Experimental Medicine at McGill was created just after the last war in order to provide full staff membership of Ph.D. non-M.D. investigators in the Department of Medicine. At the beginning, nearly all of these investigators were located in the research laboratories of the Royal Victoria Hospital, off campus, and with few exceptions, unable to have access to graduate student programs. An M.Sc. and a Ph.D. program in Experimental Medicine were therefore established, and a set of courses (some didactic, some seminar) at the graduate level accepted by the Faculty of Graduate Studies. For the first 30 years, Experimental Medicine was a department within the Faculty of Medicine, (although its chairman was also the chairman of the Department of Medicine and Clinical Medicine, the latter comprised of professors involved in clinical practice and the teaching of medical students, interns and residents). The anomaly of joint chairmanship was removed in 1975 when Experimental Medicine became a Division of the Department of Medicine with a Director and Executive Committee.
The strength of biomedical research at McGill stems, in no small part, from the creation of Experimental Medicine, since this opened the way for the academic appointment of Ph.D. investigators in the various teaching hospitals of the university, and has led to a strong collaboration between M.D. and Ph.D. researchers, regarded as equals in the Department of Medicine. Today, the majority of the staff of the Division of Experimental Medicine work in the research institutes of the Montreal Children’s, Montreal General, Royal Victoria, Montreal Neurological and Jewish General Hospitals.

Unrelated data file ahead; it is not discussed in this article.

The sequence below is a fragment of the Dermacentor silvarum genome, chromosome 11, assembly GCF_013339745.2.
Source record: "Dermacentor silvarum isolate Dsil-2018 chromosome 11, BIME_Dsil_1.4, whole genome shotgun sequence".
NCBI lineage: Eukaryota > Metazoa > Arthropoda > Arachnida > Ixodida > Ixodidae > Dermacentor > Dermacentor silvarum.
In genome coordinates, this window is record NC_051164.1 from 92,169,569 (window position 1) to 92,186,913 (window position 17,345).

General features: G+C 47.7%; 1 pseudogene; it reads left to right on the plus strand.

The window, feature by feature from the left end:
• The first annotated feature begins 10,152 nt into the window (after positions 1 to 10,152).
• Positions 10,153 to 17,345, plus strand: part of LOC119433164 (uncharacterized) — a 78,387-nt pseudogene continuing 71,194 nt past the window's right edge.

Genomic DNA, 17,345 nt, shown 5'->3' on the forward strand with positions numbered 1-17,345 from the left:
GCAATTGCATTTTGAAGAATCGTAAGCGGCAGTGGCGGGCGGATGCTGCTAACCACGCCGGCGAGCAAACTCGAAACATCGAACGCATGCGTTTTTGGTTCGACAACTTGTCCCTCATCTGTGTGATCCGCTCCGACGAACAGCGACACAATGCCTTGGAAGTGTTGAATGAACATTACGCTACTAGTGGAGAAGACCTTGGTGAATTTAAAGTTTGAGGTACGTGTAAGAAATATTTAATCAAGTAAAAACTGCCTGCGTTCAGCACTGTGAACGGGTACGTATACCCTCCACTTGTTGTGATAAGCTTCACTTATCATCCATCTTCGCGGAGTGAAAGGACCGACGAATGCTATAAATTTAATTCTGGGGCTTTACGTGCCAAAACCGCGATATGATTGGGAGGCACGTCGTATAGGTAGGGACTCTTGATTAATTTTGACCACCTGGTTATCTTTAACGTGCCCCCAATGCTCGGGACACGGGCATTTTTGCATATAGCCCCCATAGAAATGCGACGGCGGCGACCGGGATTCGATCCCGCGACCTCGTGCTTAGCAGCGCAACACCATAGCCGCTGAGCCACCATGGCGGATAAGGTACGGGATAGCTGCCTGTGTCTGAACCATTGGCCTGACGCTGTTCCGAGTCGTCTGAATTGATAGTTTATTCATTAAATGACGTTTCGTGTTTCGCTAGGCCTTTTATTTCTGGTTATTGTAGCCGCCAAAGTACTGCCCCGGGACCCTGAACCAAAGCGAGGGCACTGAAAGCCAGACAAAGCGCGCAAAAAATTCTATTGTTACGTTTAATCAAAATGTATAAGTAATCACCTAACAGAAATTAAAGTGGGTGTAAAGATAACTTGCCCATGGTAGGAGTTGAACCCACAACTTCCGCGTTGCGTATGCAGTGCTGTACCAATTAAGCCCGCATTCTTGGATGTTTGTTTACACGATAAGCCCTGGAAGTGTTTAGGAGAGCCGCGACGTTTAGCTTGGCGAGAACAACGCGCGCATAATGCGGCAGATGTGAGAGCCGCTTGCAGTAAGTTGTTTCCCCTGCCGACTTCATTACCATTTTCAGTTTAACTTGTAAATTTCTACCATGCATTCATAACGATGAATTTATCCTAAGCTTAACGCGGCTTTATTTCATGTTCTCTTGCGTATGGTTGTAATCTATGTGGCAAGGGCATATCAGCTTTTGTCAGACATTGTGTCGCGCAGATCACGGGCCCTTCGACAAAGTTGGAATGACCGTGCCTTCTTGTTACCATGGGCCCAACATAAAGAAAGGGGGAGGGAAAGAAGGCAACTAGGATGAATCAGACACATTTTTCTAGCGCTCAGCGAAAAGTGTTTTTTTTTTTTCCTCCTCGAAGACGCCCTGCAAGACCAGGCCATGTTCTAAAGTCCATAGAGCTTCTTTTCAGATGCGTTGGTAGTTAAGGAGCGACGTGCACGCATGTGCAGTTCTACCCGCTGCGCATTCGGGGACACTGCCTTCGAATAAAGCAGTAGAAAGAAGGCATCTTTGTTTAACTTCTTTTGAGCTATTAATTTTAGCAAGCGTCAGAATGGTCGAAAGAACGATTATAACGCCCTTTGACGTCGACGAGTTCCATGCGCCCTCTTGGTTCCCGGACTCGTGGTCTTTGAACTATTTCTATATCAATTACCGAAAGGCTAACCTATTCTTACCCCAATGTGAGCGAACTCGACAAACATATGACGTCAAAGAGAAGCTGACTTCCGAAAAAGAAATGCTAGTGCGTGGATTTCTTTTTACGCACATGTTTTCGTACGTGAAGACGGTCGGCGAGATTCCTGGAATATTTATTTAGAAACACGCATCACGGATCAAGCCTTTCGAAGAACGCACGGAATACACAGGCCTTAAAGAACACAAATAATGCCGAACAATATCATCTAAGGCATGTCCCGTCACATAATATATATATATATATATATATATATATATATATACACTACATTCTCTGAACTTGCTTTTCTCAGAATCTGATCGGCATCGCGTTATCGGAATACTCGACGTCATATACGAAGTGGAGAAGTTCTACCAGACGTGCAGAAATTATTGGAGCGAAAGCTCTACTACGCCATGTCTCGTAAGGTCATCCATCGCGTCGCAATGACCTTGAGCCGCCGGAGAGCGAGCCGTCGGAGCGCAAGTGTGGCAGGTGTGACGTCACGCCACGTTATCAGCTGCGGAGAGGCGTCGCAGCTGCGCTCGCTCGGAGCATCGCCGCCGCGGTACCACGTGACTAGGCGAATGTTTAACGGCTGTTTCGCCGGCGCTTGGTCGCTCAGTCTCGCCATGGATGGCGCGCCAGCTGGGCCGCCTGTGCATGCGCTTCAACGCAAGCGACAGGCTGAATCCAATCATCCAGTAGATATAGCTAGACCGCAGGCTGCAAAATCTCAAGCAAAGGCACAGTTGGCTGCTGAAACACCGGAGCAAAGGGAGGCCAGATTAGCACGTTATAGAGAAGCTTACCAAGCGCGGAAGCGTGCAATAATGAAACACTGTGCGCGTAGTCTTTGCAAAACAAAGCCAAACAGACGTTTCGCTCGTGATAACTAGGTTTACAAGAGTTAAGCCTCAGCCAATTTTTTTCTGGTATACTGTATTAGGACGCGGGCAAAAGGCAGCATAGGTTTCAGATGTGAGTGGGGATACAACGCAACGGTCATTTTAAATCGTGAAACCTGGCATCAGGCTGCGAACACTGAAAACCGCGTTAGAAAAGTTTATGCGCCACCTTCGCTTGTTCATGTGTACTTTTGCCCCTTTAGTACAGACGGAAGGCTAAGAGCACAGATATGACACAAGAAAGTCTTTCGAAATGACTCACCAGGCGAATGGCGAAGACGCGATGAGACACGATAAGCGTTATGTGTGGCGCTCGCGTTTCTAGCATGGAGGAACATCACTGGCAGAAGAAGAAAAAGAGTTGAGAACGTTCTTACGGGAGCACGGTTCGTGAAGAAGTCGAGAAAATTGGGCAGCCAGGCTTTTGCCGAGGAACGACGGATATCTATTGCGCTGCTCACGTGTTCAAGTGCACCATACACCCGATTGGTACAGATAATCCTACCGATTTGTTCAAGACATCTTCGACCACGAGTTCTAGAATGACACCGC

Moreover, through a long-standing association between the Institut de Recherches Cliniques, founded by Dr. Jacques Genest, and the Department of Experimental Medicine, investigators at the IRCM who are professors at the Université de Montréal, are appointed Associate Members of the Division of Experimental Medicine, and permitted to supervise graduate students at McGill.
Potential thesis projects in the Division of Experimental Medicine cover a wide area of biomedical cell, including (but not limited to) cell biophysics, respiratory physiology, exercise physiology, neuroscience, molecular endocrinology, molecular oncology, cellular immunology, molecular virology and pharmacology. Given the diversity in thesis projects, and the large number of students and supervisors scattered over a wide area of the city centre and beyond, Academic Advisors have been appointed (in each of the Institutes and Research Centers) to follow the progress of the students. The Advisors are instrumental in setting up and chairing the student’s yearly thesis committee and the comprehensive oral committee. The Advisors also consult with the thesis supervisors and with the Director to solve such problems, academic or non-academic, as may arise.
The privilege of supervising graduate students in the Division is granted by the Executive Committee to Members and Associate Members of the Department of Medicine holding peer-reviewed grants and judged to have sufficient research experience. It is mandatory for supervisors to pay students holding no external agency, internal McGill or Hospital Research Institute studentships or fellowships, a stipend to cover tuition fees and living expenses from operating or other funds. here are presently over 200 Members or Associate Members in the Division of Experimental Medicine. A list of approved thesis supervisors and their research projects is updated on a yearly basis and is available on our web site for consultation by students requesting admission to our graduate programs.